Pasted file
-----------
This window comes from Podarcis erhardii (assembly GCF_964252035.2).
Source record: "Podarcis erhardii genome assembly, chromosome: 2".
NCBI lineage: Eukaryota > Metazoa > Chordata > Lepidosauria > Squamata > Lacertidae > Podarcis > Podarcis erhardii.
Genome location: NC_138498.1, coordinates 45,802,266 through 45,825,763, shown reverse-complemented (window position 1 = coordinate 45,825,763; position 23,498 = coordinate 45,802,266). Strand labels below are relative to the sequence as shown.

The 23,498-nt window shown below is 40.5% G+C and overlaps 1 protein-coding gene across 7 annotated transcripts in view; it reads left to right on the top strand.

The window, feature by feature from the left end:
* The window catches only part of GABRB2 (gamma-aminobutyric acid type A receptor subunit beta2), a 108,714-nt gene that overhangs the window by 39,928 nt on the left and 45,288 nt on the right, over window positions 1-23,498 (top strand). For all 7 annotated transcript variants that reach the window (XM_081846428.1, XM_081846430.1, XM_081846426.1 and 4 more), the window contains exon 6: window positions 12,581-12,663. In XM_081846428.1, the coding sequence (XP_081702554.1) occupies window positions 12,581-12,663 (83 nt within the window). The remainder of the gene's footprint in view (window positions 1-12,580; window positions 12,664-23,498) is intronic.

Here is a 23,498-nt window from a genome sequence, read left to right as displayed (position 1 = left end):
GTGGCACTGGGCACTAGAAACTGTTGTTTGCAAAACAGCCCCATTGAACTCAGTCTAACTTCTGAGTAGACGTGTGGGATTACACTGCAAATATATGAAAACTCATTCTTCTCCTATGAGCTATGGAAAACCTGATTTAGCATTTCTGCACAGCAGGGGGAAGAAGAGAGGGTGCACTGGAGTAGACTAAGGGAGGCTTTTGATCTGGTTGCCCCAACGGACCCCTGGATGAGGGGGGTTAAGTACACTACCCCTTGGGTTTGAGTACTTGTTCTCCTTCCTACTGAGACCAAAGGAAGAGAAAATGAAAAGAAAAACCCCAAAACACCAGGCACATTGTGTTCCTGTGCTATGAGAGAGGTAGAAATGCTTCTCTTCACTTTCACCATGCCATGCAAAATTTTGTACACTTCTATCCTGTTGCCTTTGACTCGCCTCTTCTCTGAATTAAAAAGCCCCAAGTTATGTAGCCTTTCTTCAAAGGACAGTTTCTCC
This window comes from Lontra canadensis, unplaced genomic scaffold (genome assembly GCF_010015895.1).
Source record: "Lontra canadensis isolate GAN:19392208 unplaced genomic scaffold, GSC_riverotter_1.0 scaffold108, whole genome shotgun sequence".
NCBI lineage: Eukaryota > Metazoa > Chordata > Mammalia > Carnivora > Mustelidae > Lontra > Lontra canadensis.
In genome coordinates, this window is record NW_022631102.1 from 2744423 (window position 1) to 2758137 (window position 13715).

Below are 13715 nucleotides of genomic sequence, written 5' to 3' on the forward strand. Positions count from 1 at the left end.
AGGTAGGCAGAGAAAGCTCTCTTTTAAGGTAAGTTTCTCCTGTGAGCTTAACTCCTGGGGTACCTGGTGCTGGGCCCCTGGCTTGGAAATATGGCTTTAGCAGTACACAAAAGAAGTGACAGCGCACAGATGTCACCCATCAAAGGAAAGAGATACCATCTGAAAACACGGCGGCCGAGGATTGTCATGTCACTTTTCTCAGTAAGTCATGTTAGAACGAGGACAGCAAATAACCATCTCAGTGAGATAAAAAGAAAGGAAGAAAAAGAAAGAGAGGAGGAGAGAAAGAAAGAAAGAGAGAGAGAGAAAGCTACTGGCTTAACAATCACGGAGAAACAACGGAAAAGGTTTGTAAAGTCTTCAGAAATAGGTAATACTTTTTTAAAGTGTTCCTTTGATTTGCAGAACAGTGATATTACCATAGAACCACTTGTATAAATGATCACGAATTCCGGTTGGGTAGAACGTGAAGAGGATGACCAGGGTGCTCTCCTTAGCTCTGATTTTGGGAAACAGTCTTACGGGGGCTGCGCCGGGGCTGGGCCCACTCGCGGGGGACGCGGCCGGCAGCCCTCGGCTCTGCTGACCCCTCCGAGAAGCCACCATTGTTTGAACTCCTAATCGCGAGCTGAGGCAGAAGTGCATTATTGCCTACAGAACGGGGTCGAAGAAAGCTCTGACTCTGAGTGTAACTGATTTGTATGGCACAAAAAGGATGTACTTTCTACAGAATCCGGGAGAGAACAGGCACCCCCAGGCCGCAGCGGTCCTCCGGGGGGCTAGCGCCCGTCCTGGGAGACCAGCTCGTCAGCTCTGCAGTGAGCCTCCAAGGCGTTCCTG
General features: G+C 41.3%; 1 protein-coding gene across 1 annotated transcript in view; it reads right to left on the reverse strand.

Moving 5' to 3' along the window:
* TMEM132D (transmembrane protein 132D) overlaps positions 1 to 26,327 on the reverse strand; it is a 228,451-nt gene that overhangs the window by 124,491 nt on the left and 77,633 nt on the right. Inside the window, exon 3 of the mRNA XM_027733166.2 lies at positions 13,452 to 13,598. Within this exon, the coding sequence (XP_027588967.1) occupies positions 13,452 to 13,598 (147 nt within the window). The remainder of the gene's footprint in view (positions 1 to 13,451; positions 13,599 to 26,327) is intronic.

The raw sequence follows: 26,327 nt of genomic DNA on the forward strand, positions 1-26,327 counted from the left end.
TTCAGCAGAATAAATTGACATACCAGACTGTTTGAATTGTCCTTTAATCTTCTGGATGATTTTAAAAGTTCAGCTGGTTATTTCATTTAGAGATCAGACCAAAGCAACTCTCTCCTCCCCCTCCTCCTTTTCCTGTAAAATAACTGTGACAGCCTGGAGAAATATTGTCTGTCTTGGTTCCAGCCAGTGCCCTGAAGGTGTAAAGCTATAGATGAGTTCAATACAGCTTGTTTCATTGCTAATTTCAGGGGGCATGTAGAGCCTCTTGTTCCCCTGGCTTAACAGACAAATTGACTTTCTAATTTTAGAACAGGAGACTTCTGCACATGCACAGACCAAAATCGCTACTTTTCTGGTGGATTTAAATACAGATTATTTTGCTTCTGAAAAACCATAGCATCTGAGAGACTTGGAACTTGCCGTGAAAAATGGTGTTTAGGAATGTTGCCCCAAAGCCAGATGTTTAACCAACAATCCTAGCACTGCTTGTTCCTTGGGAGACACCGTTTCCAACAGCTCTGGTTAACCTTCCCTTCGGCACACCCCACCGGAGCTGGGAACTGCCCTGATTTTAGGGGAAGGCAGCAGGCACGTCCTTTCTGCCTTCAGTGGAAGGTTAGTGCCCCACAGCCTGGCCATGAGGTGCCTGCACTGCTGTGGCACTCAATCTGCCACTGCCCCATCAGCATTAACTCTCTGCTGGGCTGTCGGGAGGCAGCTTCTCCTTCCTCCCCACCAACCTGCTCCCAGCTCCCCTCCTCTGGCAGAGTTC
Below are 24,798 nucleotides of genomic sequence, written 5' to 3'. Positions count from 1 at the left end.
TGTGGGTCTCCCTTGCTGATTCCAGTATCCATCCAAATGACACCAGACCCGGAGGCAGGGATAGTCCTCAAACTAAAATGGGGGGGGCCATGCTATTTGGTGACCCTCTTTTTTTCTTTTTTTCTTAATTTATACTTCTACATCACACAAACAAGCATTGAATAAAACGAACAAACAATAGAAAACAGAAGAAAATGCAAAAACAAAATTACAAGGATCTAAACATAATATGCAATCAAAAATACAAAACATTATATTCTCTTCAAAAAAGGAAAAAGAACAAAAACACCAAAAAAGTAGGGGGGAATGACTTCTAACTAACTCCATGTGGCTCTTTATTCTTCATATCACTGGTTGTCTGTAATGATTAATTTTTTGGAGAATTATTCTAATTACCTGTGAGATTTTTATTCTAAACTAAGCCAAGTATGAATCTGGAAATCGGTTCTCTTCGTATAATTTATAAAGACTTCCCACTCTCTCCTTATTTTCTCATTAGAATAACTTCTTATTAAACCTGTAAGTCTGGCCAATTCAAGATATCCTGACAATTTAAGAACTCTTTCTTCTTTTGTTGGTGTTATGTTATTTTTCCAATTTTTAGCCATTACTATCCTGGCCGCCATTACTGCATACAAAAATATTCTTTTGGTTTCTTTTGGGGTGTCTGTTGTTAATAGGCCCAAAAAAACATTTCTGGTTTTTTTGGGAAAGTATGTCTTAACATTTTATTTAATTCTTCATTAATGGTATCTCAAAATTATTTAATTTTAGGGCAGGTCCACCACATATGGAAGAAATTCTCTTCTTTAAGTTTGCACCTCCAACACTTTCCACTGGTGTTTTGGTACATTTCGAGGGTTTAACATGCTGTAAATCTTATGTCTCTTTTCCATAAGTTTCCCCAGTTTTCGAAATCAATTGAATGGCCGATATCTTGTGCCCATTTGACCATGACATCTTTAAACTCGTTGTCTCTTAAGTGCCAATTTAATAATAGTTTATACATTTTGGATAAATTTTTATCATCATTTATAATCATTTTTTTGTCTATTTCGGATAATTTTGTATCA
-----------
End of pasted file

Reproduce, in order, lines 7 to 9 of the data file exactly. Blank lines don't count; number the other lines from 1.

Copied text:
* The window catches only part of GABRB2 (gamma-aminobutyric acid type A receptor subunit beta2), a 108,714-nt gene that overhangs the window by 39,928 nt on the left and 45,288 nt on the right, over window positions 1-23,498 (top strand). For all 7 annotated transcript variants that reach the window (XM_081846428.1, XM_081846430.1, XM_081846426.1 and 4 more), the window contains exon 6: window positions 12,581-12,663. In XM_081846428.1, the coding sequence (XP_081702554.1) occupies window positions 12,581-12,663 (83 nt within the window). The remainder of the gene's footprint in view (window positions 1-12,580; window positions 12,664-23,498) is intronic.

Here is a 23,498-nt window from a genome sequence, read left to right as displayed (position 1 = left end):
GTGGCACTGGGCACTAGAAACTGTTGTTTGCAAAACAGCCCCATTGAACTCAGTCTAACTTCTGAGTAGACGTGTGGGATTACACTGCAAATATATGAAAACTCATTCTTCTCCTATGAGCTATGGAAAACCTGATTTAGCATTTCTGCACAGCAGGGGGAAGAAGAGAGGGTGCACTGGAGTAGACTAAGGGAGGCTTTTGATCTGGTTGCCCCAACGGACCCCTGGATGAGGGGGGTTAAGTACACTACCCCTTGGGTTTGAGTACTTGTTCTCCTTCCTACTGAGACCAAAGGAAGAGAAAATGAAAAGAAAAACCCCAAAACACCAGGCACATTGTGTTCCTGTGCTATGAGAGAGGTAGAAATGCTTCTCTTCACTTTCACCATGCCATGCAAAATTTTGTACACTTCTATCCTGTTGCCTTTGACTCGCCTCTTCTCTGAATTAAAAAGCCCCAAGTTATGTAGCCTTTCTTCAAAGGACAGTTTCTCC